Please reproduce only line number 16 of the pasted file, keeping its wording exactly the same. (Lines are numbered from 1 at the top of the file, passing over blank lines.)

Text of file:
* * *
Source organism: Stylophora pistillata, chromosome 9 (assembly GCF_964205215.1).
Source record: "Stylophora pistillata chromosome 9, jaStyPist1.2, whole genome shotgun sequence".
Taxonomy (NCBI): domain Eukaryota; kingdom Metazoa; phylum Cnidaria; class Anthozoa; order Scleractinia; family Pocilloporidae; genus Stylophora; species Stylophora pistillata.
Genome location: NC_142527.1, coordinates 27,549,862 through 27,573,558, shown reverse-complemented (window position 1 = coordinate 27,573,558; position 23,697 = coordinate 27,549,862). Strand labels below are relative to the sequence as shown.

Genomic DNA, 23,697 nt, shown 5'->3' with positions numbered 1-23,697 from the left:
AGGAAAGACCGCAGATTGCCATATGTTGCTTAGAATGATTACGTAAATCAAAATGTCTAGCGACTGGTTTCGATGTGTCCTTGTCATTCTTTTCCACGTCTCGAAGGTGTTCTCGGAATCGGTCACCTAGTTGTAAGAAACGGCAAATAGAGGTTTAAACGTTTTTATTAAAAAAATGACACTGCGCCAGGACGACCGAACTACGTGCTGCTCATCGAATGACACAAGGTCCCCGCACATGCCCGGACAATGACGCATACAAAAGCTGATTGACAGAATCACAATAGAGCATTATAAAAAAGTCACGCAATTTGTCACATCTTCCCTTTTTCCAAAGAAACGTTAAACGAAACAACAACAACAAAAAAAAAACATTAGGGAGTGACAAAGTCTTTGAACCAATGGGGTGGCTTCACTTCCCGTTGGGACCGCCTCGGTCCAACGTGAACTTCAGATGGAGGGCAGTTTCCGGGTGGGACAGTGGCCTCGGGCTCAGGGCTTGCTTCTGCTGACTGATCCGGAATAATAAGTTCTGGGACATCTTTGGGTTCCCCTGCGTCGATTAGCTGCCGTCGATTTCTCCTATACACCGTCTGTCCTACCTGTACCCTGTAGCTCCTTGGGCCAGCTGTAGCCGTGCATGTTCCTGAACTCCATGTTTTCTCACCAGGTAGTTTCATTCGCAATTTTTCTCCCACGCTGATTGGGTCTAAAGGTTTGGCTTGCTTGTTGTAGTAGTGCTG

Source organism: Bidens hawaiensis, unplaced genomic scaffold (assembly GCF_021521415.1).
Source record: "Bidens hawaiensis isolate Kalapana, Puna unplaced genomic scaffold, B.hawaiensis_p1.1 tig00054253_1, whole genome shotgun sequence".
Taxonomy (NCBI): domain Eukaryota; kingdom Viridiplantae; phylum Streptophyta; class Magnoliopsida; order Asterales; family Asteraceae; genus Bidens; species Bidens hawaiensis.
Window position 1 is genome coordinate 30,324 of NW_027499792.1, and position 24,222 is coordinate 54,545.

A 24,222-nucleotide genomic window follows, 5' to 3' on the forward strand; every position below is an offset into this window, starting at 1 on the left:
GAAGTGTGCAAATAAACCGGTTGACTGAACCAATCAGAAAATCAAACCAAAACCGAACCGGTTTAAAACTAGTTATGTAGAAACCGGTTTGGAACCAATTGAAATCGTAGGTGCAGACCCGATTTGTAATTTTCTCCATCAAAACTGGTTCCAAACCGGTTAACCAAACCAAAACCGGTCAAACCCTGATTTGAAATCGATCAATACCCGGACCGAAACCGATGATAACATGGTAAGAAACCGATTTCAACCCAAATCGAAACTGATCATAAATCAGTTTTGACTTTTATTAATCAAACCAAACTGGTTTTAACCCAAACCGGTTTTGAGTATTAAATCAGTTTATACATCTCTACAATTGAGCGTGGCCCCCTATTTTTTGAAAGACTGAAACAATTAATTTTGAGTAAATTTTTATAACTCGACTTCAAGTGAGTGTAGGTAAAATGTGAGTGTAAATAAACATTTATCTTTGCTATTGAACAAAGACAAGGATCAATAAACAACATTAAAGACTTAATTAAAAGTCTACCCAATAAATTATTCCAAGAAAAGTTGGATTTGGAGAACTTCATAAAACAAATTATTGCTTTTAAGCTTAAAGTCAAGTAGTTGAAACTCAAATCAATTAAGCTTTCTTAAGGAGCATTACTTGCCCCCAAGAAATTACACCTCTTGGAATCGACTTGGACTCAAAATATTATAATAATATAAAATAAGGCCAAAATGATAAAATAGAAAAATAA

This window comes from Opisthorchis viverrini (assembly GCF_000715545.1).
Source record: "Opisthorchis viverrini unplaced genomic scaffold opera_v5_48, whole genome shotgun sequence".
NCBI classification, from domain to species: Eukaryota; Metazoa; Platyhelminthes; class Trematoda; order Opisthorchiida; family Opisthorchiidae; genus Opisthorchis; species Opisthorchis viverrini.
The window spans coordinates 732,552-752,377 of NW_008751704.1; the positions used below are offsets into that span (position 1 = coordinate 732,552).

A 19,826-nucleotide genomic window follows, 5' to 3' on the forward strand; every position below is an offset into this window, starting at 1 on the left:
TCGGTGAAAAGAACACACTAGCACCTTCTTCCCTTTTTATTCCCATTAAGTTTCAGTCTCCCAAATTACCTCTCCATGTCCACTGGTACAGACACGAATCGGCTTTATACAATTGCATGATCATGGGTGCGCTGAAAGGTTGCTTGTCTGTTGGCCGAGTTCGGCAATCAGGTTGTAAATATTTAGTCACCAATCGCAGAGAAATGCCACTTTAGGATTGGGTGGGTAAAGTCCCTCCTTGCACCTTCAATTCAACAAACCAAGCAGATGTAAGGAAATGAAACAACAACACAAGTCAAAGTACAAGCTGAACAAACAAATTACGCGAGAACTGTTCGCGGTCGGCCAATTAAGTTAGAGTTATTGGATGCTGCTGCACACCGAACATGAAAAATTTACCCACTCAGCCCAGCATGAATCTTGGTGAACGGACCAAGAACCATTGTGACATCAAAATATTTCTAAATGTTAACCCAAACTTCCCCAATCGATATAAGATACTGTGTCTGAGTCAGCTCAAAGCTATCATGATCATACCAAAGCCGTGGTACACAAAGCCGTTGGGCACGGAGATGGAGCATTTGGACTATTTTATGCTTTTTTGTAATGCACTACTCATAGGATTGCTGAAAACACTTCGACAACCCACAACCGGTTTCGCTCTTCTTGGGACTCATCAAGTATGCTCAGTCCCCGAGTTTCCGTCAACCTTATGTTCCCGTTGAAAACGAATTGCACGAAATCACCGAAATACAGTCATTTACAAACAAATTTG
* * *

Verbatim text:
The window spans coordinates 732,552-752,377 of NW_008751704.1; the positions used below are offsets into that span (position 1 = coordinate 732,552).